Customers often have to implement portal- or portlet-based solutions that guide users through a well-defined sequence of screens. These sequences route users along paths that interconnect user interface artifacts, such as forms or masks, so that the users can accomplish specific tasks. From a user perspective, stepping through such sequences feels to the users like working with wizards. It relieves them from thinking about the right sequence of going through the screens and processing them.
The need for such solutions arises across all industries. In the insurance industry, screen flow modelers might need to model flows for processing policy quotations or claim submissions. Quoting a vehicle insurance policy might be composed of steps such as vehicle selection, vehicle data specification, insure data collection, tariff characteristics selection. Similar applications can be required for banking, help desk, or travel applications.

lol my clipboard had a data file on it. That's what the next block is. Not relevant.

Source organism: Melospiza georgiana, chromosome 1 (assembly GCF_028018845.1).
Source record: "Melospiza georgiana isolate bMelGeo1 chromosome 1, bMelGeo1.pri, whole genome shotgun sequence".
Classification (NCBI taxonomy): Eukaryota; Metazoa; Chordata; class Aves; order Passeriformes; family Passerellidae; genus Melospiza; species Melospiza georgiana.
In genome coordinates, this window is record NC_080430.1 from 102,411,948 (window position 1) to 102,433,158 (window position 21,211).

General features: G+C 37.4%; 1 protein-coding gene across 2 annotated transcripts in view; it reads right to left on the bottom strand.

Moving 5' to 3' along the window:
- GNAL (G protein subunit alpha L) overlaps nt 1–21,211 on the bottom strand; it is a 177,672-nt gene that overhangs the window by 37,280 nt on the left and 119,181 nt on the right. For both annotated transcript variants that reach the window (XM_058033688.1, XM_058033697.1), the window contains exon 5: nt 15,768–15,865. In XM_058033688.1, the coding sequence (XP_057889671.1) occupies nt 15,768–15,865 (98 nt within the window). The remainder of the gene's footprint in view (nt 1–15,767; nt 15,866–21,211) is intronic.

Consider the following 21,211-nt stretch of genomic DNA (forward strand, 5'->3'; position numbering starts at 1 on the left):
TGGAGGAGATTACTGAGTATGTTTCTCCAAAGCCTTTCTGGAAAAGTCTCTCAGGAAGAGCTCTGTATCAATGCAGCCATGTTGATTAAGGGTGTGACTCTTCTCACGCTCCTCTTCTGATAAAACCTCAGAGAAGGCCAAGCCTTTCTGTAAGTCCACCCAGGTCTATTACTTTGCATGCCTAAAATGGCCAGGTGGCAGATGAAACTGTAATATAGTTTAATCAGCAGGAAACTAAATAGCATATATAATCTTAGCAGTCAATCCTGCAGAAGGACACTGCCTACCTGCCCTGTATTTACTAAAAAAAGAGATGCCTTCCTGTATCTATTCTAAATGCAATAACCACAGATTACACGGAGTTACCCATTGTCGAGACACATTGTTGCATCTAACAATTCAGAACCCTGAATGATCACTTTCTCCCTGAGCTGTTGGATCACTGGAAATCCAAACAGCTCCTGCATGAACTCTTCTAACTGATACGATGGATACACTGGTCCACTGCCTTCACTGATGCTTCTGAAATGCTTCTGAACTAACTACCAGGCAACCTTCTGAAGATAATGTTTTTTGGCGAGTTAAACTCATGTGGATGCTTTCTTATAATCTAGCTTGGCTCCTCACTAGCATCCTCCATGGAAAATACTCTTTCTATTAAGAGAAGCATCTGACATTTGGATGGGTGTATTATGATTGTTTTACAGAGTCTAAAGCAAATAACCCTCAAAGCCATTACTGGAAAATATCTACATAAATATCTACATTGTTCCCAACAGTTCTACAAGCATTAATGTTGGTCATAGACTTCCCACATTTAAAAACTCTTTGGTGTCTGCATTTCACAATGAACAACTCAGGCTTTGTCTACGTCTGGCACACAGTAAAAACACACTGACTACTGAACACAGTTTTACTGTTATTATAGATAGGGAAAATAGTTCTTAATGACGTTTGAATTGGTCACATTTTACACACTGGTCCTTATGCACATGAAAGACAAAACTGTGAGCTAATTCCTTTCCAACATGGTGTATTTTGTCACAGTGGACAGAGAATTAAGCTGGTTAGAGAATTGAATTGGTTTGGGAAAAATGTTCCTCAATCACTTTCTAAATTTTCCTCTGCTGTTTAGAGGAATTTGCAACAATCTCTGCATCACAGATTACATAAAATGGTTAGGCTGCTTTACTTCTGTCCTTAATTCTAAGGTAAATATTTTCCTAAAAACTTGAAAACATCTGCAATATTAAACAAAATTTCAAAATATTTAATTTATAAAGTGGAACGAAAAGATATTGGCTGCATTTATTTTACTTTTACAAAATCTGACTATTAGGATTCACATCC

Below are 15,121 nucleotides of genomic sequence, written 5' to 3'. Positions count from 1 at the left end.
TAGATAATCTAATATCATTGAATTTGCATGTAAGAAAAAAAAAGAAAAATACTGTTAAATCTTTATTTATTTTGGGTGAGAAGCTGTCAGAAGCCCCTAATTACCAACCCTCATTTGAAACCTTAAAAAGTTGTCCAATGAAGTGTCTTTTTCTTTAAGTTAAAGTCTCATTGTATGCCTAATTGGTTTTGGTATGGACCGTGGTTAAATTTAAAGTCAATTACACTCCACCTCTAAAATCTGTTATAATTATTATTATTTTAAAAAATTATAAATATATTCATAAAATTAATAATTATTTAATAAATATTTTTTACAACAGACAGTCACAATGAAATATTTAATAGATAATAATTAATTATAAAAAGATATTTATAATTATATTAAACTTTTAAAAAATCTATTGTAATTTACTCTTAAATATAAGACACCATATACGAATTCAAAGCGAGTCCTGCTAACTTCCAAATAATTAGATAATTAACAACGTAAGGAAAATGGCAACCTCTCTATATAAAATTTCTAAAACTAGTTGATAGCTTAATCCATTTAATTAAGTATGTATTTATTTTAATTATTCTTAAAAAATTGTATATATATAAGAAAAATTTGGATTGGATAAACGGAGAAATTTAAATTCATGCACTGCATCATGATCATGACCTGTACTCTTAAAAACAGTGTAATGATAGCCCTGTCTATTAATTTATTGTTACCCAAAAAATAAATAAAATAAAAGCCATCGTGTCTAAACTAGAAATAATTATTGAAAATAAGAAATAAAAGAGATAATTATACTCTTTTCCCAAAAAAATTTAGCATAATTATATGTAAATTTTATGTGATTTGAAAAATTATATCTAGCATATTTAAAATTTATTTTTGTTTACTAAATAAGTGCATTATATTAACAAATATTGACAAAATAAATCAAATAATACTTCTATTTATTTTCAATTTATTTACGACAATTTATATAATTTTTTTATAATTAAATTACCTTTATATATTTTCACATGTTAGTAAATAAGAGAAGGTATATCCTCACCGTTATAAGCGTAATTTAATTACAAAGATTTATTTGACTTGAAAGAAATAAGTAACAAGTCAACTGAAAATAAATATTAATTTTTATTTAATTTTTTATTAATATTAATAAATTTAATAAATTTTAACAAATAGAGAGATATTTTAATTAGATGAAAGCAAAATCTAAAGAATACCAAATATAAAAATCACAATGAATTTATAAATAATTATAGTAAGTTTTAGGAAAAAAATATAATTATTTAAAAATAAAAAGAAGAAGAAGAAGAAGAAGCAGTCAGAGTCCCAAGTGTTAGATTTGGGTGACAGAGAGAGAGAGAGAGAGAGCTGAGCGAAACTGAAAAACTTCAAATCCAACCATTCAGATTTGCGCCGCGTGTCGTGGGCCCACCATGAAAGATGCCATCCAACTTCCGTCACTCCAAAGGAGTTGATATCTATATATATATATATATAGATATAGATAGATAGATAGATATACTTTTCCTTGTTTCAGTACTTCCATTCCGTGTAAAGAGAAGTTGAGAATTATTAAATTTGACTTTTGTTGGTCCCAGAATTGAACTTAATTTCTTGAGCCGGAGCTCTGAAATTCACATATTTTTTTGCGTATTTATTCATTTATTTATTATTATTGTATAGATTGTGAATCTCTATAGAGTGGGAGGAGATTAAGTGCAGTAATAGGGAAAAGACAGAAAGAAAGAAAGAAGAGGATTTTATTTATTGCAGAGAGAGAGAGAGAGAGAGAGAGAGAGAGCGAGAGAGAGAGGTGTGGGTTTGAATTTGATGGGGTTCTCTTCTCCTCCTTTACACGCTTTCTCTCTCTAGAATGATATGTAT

When developers write portal based solutions, the screens and the functions behind them are usually provided by portlets. But the mapping of individual screens to portlets can be difficult, as it impacts both the user experience and the reusability.
As of today, customers usually must select between two extremes:
The IBM® UX Screen Flow Manager provides operators, developers, and dialog modelers with the best of two worlds: It provides the basis for developing fine-granular, small split portlets, which can also be declaratively interconnected and managed by IBM WebSphere® Portal. This way, it provides an answer to the tradeoff decision by providing both strict user guidance and high reusability.